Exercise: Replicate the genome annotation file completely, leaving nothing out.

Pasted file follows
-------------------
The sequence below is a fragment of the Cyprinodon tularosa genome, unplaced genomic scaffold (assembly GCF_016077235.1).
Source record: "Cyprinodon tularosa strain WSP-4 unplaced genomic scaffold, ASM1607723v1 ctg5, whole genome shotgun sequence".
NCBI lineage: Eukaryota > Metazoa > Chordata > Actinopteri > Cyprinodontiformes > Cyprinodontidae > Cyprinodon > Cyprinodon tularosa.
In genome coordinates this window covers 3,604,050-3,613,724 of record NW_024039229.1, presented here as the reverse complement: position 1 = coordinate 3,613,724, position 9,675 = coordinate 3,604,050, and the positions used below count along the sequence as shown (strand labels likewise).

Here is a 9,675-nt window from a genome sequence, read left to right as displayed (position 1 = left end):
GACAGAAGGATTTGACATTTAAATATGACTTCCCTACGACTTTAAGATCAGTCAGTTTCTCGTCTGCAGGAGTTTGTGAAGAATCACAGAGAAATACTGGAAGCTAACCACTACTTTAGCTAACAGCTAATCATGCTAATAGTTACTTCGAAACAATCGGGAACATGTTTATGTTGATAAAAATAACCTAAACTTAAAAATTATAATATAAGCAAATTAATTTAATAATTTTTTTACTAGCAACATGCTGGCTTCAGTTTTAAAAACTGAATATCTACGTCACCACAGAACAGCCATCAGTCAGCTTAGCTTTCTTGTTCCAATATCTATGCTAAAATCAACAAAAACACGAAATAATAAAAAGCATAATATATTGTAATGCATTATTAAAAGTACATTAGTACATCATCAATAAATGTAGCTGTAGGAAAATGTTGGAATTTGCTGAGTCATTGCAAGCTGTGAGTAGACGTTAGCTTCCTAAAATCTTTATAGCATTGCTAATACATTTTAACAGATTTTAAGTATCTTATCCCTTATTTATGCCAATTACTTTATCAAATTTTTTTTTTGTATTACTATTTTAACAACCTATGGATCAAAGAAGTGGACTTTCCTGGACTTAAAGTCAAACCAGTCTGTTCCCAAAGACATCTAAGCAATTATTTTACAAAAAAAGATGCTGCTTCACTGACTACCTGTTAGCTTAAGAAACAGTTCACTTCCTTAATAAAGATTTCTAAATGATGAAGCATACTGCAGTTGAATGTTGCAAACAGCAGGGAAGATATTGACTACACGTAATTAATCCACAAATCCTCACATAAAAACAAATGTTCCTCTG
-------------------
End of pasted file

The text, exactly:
The sequence below is a fragment of the Cyprinodon tularosa genome, unplaced genomic scaffold (assembly GCF_016077235.1).
Source record: "Cyprinodon tularosa strain WSP-4 unplaced genomic scaffold, ASM1607723v1 ctg5, whole genome shotgun sequence".
NCBI lineage: Eukaryota > Metazoa > Chordata > Actinopteri > Cyprinodontiformes > Cyprinodontidae > Cyprinodon > Cyprinodon tularosa.
In genome coordinates this window covers 3,604,050-3,613,724 of record NW_024039229.1, presented here as the reverse complement: position 1 = coordinate 3,613,724, position 9,675 = coordinate 3,604,050, and the positions used below count along the sequence as shown (strand labels likewise).

Here is a 9,675-nt window from a genome sequence, read left to right as displayed (position 1 = left end):
GACAGAAGGATTTGACATTTAAATATGACTTCCCTACGACTTTAAGATCAGTCAGTTTCTCGTCTGCAGGAGTTTGTGAAGAATCACAGAGAAATACTGGAAGCTAACCACTACTTTAGCTAACAGCTAATCATGCTAATAGTTACTTCGAAACAATCGGGAACATGTTTATGTTGATAAAAATAACCTAAACTTAAAAATTATAATATAAGCAAATTAATTTAATAATTTTTTTACTAGCAACATGCTGGCTTCAGTTTTAAAAACTGAATATCTACGTCACCACAGAACAGCCATCAGTCAGCTTAGCTTTCTTGTTCCAATATCTATGCTAAAATCAACAAAAACACGAAATAATAAAAAGCATAATATATTGTAATGCATTATTAAAAGTACATTAGTACATCATCAATAAATGTAGCTGTAGGAAAATGTTGGAATTTGCTGAGTCATTGCAAGCTGTGAGTAGACGTTAGCTTCCTAAAATCTTTATAGCATTGCTAATACATTTTAACAGATTTTAAGTATCTTATCCCTTATTTATGCCAATTACTTTATCAAATTTTTTTTTTGTATTACTATTTTAACAACCTATGGATCAAAGAAGTGGACTTTCCTGGACTTAAAGTCAAACCAGTCTGTTCCCAAAGACATCTAAGCAATTATTTTACAAAAAAAGATGCTGCTTCACTGACTACCTGTTAGCTTAAGAAACAGTTCACTTCCTTAATAAAGATTTCTAAATGATGAAGCATACTGCAGTTGAATGTTGCAAACAGCAGGGAAGATATTGACTACACGTAATTAATCCACAAATCCTCACATAAAAACAAATGTTCCTCTG